Northward Midget Pole to Pole


Shell Nuggets: Quickie Tabulizer

I'm real bad about things lining up.  Used to go out of my way to ensure variable declarations were columnized by access mode, type, name, equals sign and initial value.

final BufferedImage mapImg = MapImageFactory.newInstance(width, height);
final int           count  = ad.getPosition() * 2;

mapImg.composite(adImg, 25               , (this.adHeight + 20) * count + 20, Over);
mapImg.composite(adTxt, 25 + this.adWidth, (this.adHeight + 20) * count + 20, Over);

The Tabularizer plugin for vim was a boon for productivity.  Well, mine.  For everyone else, it meant either destroying the pre-formatted beauty or re-aligning all the columns.

Anyway, it's considered bad practice, so I've tried to get away from it-- at least when writing shared code.  I still like perfect tabular output in my day-to-day.  Take the df command, for example.  It's default "human readable sizes" output:

2016-02-05 11:03:57 «««« ~
 rons@rons-VM$ df -h
Filesystem            Size  Used Avail Use% Mounted on
                       59G   29G   27G  52% /
/dev/sda1              99M   33M   61M  36% /boot
tmpfs                 1.5G     0  1.5G   0% /dev/shm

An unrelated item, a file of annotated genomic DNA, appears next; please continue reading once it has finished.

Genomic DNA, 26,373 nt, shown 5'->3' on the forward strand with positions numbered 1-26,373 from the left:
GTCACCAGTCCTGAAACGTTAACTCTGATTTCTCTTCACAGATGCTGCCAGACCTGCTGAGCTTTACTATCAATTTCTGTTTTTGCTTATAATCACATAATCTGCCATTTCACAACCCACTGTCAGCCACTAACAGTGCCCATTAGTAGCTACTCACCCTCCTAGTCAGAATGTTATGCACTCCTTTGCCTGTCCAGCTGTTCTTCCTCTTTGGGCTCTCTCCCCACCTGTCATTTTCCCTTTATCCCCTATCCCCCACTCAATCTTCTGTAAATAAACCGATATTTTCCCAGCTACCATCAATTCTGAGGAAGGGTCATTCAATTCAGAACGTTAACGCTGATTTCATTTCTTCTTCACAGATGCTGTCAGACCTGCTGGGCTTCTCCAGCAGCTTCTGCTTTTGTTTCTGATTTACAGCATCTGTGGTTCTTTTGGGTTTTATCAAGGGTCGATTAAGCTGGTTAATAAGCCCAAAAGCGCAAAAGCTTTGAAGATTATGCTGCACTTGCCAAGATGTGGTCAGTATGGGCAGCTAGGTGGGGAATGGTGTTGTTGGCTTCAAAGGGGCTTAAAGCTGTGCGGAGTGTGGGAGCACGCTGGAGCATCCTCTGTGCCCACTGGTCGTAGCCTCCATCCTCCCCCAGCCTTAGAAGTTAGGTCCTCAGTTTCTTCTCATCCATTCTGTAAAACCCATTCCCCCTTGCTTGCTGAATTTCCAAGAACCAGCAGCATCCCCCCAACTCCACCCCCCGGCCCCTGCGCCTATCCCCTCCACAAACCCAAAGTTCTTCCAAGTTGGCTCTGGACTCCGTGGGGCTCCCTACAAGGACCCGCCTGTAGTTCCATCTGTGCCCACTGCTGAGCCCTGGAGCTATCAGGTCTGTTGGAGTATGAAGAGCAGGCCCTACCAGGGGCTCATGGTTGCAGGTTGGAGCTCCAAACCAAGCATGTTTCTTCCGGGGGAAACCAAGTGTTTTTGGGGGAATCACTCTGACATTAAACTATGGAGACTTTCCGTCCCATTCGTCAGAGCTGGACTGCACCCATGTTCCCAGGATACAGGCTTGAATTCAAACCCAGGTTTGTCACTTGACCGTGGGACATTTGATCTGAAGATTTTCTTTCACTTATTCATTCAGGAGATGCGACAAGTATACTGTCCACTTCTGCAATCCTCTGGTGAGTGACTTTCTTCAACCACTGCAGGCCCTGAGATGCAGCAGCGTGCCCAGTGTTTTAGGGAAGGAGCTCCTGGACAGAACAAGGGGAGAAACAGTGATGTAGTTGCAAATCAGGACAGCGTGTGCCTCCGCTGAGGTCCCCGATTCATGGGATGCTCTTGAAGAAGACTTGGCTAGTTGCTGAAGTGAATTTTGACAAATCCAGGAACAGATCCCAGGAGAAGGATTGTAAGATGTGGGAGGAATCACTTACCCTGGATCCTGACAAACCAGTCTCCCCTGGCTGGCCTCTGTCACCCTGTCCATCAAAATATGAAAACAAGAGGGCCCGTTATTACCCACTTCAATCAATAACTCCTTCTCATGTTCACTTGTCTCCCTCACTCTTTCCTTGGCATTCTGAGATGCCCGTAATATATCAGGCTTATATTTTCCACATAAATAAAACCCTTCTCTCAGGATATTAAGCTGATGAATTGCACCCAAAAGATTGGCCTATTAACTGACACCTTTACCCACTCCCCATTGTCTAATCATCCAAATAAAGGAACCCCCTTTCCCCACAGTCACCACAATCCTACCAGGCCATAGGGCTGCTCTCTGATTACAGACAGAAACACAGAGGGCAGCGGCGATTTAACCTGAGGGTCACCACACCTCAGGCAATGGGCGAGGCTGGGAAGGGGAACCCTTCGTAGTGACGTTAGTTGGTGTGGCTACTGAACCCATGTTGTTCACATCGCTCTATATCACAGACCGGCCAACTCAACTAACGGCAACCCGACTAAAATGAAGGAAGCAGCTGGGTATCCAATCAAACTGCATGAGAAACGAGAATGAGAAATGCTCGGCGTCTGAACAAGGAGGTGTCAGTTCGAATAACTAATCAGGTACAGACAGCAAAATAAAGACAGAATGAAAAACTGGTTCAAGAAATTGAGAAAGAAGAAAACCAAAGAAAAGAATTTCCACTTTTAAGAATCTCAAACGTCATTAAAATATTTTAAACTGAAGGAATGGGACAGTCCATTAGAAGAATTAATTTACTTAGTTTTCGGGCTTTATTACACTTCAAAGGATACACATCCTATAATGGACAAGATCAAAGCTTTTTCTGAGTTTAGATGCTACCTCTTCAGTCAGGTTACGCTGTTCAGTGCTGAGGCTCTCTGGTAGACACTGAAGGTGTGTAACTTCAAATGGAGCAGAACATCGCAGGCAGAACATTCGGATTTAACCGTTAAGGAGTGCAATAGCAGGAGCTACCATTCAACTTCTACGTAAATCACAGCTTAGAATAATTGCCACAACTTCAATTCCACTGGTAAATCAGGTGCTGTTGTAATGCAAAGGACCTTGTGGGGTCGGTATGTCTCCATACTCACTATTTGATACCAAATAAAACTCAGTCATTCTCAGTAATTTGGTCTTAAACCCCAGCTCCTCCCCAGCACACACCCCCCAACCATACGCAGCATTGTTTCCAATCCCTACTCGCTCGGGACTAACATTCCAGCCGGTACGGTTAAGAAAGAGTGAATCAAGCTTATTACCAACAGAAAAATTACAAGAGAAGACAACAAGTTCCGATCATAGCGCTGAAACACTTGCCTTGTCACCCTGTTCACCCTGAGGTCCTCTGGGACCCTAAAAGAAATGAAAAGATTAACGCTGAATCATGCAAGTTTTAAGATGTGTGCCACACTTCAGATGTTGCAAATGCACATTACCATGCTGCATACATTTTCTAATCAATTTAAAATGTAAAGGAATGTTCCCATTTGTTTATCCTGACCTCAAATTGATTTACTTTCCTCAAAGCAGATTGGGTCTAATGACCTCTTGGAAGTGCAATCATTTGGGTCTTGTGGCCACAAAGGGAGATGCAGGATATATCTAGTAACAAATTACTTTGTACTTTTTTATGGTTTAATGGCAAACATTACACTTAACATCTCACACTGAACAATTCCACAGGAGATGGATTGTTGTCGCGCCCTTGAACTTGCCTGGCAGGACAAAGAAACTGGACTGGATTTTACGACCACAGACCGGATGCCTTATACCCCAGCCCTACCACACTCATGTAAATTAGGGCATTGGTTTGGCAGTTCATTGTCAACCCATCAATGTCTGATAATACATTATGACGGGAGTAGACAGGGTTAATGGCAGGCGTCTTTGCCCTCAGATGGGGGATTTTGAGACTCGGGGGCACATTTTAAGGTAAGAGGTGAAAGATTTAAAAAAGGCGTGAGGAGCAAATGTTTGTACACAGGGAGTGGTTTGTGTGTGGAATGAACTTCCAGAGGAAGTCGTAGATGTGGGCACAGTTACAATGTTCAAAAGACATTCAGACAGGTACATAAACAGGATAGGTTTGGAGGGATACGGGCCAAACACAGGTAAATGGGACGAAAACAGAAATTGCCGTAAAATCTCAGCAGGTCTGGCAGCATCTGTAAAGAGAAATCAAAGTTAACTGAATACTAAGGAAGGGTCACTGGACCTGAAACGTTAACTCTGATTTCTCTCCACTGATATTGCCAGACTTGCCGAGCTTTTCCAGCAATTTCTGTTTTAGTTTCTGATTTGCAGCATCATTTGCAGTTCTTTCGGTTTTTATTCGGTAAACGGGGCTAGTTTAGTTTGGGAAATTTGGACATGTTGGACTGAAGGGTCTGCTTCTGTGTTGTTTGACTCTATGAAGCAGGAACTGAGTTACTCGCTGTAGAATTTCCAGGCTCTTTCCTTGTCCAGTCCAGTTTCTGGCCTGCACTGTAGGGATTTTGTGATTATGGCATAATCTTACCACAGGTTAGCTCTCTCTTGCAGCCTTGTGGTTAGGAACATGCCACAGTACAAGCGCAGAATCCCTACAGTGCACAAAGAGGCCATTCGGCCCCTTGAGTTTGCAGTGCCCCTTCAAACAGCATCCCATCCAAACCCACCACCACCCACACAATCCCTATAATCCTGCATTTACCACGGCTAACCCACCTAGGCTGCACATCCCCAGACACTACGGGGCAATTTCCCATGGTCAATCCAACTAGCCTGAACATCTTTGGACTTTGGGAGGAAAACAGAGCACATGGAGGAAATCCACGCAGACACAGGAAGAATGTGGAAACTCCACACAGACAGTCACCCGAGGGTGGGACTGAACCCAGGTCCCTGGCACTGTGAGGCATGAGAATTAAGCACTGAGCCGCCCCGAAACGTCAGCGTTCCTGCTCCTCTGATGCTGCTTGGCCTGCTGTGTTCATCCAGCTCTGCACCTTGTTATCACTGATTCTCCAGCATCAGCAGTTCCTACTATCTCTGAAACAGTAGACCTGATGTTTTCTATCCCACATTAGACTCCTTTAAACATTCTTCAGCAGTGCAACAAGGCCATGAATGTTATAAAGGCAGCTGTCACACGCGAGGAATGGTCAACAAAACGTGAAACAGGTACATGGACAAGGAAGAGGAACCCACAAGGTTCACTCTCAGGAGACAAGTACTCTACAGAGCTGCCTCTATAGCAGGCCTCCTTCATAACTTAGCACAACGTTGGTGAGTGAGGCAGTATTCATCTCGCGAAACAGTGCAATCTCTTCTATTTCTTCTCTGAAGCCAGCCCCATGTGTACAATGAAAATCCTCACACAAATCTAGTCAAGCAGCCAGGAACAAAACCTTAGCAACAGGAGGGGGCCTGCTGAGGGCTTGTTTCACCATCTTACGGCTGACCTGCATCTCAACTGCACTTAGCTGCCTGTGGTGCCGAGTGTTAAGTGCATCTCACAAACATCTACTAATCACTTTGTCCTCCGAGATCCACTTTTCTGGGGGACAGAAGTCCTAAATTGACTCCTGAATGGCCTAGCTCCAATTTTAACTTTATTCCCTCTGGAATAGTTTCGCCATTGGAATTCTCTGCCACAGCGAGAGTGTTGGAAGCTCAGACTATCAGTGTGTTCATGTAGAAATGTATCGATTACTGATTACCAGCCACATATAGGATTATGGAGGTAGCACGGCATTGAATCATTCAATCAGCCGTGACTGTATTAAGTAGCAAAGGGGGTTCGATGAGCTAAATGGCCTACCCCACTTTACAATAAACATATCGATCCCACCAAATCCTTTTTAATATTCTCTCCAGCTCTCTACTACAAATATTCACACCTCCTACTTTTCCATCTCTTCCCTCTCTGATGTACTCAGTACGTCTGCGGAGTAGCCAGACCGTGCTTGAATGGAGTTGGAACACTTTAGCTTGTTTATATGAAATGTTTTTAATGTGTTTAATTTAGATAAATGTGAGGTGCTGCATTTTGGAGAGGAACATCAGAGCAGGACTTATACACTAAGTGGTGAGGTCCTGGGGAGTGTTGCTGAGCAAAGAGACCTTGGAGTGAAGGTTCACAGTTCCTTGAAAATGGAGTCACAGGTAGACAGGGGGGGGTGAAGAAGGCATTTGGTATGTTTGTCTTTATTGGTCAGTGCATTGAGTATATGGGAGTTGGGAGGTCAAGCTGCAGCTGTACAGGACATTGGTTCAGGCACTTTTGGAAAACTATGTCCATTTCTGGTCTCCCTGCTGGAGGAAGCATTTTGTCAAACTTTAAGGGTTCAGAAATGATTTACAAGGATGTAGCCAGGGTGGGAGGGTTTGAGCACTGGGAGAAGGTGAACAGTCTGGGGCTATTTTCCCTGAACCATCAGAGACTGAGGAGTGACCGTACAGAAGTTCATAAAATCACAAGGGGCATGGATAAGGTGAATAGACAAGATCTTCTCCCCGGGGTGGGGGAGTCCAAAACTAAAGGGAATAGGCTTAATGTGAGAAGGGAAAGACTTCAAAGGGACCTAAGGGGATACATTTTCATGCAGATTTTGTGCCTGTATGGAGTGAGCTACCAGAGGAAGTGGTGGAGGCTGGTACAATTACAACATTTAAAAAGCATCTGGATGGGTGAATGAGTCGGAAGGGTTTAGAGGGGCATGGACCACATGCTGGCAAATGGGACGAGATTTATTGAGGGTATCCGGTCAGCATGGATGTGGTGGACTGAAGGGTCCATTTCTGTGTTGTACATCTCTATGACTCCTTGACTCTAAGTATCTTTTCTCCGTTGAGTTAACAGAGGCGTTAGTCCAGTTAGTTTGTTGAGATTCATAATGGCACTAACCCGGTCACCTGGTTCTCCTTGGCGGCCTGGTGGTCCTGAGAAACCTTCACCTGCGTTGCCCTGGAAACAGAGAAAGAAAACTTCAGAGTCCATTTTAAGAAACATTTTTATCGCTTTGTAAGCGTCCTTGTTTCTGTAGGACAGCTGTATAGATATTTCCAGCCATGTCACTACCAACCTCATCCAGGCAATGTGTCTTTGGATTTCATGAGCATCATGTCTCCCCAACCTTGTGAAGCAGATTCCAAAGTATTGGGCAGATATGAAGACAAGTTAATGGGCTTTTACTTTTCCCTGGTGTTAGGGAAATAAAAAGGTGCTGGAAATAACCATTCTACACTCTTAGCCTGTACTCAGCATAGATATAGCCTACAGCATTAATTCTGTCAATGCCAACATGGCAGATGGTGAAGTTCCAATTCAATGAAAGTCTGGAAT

Bleah. A line break. Why you mess my rows, GNU? An easy fix jumped into my noggin the other day and crept down my arms and out my fingertips:

2016-02-05 11:03:58 «««« ~
 rons@rons-VM$ df -h | sed 's/Mounted on$/Mount/;' | xargs printf '%-40.40s %8s %8s %8s %5s  %s\n'
Filesystem                                   Size     Used    Avail  Use%  Mount
/dev/mapper/VolGroup00-LogVol00               59G      29G      27G   52%  /
/dev/sda1                                     99M      33M      61M   36%  /boot
tmpfs                                        1.5G        0     1.5G    0%  /dev/shm

The trick is that a printf format with a trailing newline will repeat if it runs out of input tokens.   That's why I had to truncate the "Mounted on" to just "Mount" above-- otherwise there would be an irregular number of columns (and thus printf tokens) on each line/row.  Spaces in filesystems and mounts will mess it up, too, but if you use spaces in the names of your mounts, you deserve the dissonance.

Edit: Better shell function replacement below.

unset -f df ; function df() {
  command df -P $@ | perl -ane '
    push(@rows, [@F]);
    for (0..$#F) {
      $ll = length($F[$_]); $cm[$_] = $ll if $ll > ($cm[$_] // 0);
    END { printf("%-$cm[0]s %$cm[1]s %$cm[2]s %$cm[3]s %$cm[4]s %s\n", @{$_})
      for @rows; }';
} ;


Uses the -P flag for POSIX one-line-per-mount format.   Dynamically calculates column widths.


Posted by Quinn

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